L.T. Piver was one of the founding houses of French perfumery. In 1813, Louis-Toussaint Piver took over an enterprise that had been founded On July 8, 1774 by Michel Adam, "maître gantier parfumeur versaillais", in a shop at 82, rue des Lombards in Paris under the name "A la Reine des Fleurs".
Adam developed his business skillfully and succeeded in becoming official purveyor to the court of Louis XVI and, subsequently, to various royal families. In 1799 the business was passed to his son who, in 1805, handed off the business to a first cousin, Pierre-Guillaume Dissey. It was Dissey who hired, as a young apprentice, L-T Piver.
In 1813, Piver became a partner in the business and together with Dissey developed a range of products that featured elegant packaging a promotional tool which was later used to great effect by François Coty. When Dissey died in 1823, the business became L.T. Piver.
In 1896, Jacques Rouché, a technician and son-in-law to L.T. Piver, became administrator of the business. Rouché was convinced the the future of the business lay in the use of state of the art knowledge of chemistry and he hired Georges Darzens, a prominent chemist, to assist in product development.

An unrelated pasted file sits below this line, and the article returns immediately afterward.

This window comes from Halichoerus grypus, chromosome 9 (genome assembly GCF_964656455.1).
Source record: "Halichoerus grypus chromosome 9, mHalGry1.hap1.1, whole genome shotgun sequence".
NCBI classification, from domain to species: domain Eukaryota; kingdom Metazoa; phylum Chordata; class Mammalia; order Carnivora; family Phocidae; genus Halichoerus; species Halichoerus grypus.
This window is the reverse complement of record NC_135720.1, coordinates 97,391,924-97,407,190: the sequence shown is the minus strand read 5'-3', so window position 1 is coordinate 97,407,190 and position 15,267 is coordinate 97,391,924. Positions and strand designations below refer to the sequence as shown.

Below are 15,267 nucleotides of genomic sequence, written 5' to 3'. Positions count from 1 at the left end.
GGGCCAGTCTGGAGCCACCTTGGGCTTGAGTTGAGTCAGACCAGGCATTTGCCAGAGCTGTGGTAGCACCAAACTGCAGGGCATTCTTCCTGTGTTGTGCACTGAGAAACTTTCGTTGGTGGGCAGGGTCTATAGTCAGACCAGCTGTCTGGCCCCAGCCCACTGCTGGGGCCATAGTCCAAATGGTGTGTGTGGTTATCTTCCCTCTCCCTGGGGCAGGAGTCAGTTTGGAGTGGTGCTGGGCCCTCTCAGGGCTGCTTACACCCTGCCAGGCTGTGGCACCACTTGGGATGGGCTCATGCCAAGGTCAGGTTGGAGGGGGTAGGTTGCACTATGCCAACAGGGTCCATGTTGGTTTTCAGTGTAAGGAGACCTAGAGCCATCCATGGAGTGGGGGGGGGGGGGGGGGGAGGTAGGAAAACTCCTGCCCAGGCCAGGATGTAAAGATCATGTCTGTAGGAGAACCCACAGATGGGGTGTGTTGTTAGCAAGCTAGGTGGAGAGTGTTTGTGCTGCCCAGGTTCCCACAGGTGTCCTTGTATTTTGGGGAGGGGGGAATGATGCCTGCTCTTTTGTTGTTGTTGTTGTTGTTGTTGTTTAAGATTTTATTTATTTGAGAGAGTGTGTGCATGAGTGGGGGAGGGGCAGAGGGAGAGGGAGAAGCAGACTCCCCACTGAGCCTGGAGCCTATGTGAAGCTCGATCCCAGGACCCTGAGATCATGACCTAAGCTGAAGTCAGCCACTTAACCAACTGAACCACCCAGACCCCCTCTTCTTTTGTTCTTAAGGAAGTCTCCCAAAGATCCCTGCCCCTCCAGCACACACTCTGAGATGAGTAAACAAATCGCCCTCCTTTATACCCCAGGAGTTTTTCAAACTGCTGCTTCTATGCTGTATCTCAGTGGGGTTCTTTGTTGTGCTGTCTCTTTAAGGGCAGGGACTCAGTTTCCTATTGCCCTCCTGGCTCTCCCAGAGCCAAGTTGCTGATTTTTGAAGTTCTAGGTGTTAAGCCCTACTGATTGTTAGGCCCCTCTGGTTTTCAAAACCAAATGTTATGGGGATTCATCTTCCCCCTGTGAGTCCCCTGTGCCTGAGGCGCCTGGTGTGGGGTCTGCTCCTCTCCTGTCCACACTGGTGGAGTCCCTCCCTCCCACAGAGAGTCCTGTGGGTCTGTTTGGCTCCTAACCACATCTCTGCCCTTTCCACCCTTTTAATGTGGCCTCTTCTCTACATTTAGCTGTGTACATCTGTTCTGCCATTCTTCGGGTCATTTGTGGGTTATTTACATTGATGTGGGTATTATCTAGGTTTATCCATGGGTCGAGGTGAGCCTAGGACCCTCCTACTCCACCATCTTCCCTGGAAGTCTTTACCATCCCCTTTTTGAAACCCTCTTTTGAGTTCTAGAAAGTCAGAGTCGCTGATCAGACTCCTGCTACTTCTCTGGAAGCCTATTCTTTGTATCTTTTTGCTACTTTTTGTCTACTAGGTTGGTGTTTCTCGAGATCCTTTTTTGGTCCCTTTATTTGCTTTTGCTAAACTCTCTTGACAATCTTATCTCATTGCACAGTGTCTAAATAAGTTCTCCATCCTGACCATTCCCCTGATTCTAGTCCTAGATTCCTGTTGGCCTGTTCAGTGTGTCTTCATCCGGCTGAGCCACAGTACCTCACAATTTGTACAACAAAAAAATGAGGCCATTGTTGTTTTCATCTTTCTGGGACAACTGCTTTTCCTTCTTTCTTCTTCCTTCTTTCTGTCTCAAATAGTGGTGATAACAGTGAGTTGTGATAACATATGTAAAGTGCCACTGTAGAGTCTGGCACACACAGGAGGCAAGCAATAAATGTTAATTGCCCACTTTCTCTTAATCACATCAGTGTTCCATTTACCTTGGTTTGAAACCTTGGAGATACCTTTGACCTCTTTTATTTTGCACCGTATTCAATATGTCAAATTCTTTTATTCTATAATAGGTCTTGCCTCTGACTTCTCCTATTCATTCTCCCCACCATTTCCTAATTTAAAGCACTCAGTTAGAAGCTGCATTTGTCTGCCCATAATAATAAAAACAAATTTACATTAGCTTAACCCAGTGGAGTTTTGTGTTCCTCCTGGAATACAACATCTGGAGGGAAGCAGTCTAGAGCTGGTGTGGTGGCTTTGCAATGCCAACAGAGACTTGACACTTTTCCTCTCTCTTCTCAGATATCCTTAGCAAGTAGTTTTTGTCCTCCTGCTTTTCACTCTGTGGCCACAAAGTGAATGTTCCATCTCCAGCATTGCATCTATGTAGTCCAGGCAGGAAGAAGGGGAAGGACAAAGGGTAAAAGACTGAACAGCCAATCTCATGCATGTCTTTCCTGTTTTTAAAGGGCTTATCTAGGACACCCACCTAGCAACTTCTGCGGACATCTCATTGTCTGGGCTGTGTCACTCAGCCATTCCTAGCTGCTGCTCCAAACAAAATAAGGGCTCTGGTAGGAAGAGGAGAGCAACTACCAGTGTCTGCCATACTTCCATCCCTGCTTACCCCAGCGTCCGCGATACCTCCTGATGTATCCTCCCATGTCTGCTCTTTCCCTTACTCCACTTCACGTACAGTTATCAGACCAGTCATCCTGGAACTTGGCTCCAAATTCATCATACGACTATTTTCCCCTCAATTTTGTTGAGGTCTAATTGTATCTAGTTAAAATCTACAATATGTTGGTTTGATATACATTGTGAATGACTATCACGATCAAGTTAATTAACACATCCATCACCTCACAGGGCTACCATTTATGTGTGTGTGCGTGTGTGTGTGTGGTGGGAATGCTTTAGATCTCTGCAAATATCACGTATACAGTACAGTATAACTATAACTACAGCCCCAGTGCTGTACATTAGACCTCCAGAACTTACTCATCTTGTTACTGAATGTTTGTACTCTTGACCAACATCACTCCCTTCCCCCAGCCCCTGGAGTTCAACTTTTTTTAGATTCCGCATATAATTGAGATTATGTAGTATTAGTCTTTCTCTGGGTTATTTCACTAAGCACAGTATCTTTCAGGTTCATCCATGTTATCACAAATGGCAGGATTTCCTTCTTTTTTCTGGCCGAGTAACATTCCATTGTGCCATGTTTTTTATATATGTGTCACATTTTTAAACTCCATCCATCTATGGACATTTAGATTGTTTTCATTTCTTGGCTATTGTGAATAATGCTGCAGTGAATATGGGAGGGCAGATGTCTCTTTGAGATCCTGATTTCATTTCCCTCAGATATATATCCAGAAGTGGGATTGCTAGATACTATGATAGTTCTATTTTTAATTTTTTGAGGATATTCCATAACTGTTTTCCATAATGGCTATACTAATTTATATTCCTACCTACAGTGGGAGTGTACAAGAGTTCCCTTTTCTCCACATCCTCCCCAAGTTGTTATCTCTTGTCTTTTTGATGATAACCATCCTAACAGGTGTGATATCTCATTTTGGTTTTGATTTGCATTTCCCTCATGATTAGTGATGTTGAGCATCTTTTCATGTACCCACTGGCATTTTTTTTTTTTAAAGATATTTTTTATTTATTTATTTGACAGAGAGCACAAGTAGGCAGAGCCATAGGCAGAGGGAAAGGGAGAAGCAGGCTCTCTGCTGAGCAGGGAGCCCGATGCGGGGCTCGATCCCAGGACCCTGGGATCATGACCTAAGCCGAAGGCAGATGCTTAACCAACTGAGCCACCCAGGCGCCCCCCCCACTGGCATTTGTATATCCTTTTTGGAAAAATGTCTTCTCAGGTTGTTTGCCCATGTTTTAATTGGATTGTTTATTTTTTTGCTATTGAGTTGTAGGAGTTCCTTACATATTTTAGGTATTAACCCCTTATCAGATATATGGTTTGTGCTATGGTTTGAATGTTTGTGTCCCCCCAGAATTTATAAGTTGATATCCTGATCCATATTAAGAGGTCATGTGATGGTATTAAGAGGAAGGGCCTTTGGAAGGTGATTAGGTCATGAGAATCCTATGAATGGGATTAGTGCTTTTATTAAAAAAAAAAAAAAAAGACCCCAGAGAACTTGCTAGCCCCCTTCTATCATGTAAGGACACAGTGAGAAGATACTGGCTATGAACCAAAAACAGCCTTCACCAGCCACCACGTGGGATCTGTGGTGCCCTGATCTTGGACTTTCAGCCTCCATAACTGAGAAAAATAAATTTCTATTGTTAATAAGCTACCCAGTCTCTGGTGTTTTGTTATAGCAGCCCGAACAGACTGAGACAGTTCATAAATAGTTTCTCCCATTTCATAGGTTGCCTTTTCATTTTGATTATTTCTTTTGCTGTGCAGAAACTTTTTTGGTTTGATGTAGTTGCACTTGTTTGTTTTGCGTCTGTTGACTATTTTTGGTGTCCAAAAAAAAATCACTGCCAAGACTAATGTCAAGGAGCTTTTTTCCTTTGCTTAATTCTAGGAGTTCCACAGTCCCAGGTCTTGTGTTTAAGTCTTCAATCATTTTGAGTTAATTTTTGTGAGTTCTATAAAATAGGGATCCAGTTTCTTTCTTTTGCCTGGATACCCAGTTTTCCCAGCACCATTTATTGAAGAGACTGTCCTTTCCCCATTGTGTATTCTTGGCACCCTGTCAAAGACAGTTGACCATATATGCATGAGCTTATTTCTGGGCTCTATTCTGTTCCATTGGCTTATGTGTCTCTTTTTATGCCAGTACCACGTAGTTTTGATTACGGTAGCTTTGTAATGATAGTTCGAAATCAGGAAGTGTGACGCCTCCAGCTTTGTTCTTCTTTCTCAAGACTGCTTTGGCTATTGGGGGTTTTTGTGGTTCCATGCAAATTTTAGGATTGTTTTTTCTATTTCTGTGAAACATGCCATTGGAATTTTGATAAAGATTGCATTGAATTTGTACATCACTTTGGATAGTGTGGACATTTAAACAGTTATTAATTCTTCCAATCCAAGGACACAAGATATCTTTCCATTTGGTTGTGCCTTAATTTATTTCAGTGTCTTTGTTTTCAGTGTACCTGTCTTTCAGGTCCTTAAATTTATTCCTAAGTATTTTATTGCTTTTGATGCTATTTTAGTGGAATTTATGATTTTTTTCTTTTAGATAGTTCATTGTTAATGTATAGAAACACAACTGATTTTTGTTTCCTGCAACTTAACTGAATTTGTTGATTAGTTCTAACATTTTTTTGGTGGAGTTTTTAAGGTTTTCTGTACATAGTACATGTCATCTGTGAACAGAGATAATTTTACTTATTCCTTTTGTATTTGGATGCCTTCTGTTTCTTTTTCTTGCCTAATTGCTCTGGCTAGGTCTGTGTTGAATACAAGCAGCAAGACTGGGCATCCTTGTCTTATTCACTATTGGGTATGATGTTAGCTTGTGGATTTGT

In 1896, Darzens had discovered amyl salicylate (an aromatic, orchid herbal note used as a blender), which he described as "the fragrance of flowering clover under the heat of August". This technology was applied to L.T. Piver perfume, Le Trèfle Incarnat, introduced in 1898.
The Growth Of L.T. Piver
Like François Coty one hundred years later, L.T. Piver launched an expansion program to conquor the world with perfume. From 1817 onward over 100 agencies were established and L.T. Piver products could be purchased England, Belgium, Spain, Austria, Russia and Brazil. L.T. Piver clients included the Bonaparte family and Sarah Bernhardt. A factory was opened in Grasse for processing flowers. A second factory was opened in Aubervilliers to manufacture cosmetic products. By 1926, L.T. Piver employed a workforce of 1,500, producing some 50 tons of product per day. Both Lalique and Baccarat provided "sculpted crystal containers".
L.T. Piver products included perfumed gloves and fans, face powders, soaps (with extract of lettuce and marshmallow), almond body cream, and iris body milk.
L.T. Piver claimed a number of "prizes, medals and other distinctions" in the Universal and Colonial Exhibitions the great trade shows of Europe.
L.T. Piver claims that its Trèfle Incarnat perfume was the first to contain artificial essential oils.
Today L.T. Piver is located 9 rue du Faubourg Saint-Honoré, Paris, from whence it offers contemporary versions of some of its classic fragrances. It also continues to operate through agencies throughout the world.
L.T. Piver Fragrances
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